About the only things missing from the big gray truck with the compass and orange shrimp painted on the side are thick clumps of Spanish moss and blasts of salty ocean air.
Lowcountry cuisine — the kind of foods found in the coastal regions of South Carolina that lean heavily on fresh seafood, rice and black-eyed peas, and fresh vegetables, such as okra and tomatoes — has rolled into town.
LOWCO Eatery is among the newest food trucks to hit the roads around Richmond. Owner Aaron Pietzyk, formerly chef de cuisine at Charleston’s renowned Poogan’s Porch, moved to Richmond last year to get ready for two things that happened this year: getting married and joining Richmond’s food scene in some way.
Check and check.
LOWCO Eatery will feature a variety of dishes, including fried chicken and Pietzyk’s take on shrimp and grits, made with creamy white cheddar grits, shrimp, flavor-packed Portuguese linguiça sausage, onions, peppers and bacon, plus a few dashes of this and that. He’s also created a collard melt, which incorporates his homemade collard greens into a grilled cheese sandwich on rye bread with coleslaw and dressing.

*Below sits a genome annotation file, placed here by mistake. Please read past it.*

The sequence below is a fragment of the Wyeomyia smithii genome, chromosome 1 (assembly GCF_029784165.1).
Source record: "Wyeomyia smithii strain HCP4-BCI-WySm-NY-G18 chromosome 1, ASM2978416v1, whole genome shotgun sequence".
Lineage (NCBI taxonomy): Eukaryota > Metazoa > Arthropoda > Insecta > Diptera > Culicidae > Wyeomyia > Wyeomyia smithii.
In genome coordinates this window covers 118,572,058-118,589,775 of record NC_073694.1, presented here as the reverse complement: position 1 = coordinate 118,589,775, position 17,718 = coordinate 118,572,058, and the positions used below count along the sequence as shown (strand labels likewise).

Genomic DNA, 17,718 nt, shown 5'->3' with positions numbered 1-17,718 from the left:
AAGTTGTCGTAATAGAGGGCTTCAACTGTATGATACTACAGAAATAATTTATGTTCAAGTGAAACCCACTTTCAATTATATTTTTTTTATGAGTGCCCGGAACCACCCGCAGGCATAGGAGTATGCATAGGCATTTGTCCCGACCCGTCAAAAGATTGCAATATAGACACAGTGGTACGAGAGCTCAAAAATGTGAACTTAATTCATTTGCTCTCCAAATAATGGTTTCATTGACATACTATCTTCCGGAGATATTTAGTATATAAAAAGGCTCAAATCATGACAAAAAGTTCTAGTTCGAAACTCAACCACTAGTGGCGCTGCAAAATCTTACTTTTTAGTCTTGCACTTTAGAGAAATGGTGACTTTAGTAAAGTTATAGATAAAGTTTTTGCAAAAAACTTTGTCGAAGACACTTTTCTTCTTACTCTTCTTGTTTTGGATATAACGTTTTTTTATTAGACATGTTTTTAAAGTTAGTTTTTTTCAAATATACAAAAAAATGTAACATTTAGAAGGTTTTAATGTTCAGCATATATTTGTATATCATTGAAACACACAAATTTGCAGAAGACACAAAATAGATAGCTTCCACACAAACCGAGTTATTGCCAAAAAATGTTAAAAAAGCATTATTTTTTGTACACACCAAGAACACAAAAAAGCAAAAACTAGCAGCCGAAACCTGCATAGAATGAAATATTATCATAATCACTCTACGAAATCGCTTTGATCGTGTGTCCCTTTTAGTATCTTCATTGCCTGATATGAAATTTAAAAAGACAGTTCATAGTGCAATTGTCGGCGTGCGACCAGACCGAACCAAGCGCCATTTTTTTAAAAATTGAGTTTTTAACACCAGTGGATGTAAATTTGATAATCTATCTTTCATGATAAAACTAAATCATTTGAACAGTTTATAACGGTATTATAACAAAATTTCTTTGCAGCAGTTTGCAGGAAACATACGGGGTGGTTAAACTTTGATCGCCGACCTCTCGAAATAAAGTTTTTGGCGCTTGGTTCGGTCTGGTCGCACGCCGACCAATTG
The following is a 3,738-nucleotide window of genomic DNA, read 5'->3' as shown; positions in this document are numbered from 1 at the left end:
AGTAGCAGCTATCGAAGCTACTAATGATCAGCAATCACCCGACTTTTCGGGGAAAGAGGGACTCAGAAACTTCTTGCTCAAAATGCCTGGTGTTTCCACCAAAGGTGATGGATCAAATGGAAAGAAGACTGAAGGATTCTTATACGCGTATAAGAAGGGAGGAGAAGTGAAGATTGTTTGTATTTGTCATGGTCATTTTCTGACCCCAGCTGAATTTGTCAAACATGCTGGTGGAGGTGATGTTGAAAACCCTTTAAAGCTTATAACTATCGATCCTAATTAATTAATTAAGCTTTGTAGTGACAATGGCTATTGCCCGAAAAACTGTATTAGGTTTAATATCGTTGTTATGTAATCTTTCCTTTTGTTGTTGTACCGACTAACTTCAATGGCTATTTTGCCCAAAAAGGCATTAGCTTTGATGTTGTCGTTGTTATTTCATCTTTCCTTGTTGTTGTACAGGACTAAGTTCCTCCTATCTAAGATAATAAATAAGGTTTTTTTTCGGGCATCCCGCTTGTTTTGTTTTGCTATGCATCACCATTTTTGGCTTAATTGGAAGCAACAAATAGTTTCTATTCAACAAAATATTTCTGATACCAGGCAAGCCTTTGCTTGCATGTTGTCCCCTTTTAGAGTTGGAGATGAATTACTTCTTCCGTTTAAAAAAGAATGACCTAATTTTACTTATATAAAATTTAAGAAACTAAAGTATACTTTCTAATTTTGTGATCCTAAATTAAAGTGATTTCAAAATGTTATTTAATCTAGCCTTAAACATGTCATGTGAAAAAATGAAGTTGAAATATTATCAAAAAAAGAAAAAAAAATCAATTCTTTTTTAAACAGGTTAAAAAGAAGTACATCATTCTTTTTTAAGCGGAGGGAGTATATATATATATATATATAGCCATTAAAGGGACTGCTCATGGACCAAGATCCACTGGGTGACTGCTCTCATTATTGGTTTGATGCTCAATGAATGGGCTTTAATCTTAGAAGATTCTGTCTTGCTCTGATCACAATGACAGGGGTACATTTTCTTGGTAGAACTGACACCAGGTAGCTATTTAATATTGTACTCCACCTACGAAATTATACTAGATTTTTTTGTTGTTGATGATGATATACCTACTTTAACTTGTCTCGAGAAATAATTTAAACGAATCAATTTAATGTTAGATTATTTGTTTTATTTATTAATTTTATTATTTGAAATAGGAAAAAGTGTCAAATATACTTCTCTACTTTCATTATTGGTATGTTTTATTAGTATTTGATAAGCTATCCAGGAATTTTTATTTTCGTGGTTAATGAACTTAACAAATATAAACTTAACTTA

Pork rind nachos with smoked pork barbecue, shrimp rolls (like a lobster roll, but with the other crustaceans instead), fried catfish and oysters, duck fat potato salad, pork chops — all are on the horizon.
Food has always been a central part of Pietzyk’s life, he said. He was born in Kansas but grew up in Kentucky and Georgia. Family dinners were eaten at the table every night, and his earliest jobs were in restaurants. When mechanical engineering and food science didn’t turn into career options, Pietzyk followed his heart — all the way back to the kitchen.
He enrolled in culinary school and began working in Charleston.
“It’s just always been in my heart,” Pietzyk said about cooking. “Everything I prep, I make from scratch.”
Erica Pietzyk, a pharmacist, plans to help her husband with the truck whenever she can, she said. The goal is to offer catering at some point for private events, and with expanded seafood dishes using mahi mahi, grouper and more.
“Opening up a restaurant is a lot of work,” she said, noting that the couple toyed with the idea of a bricks-and-mortar restaurant before deciding to go with a food truck instead. One benefit of a truck is that it’s something they can do together — and it helps when the current food truck landscape isn’t already saturated with lowcountry dishes.
“We wanted a good balance of a life together,” Erica Pietzyk said. After surveying Richmond’s food truck landscape, “we found that little niche — and it happens to be his forte.”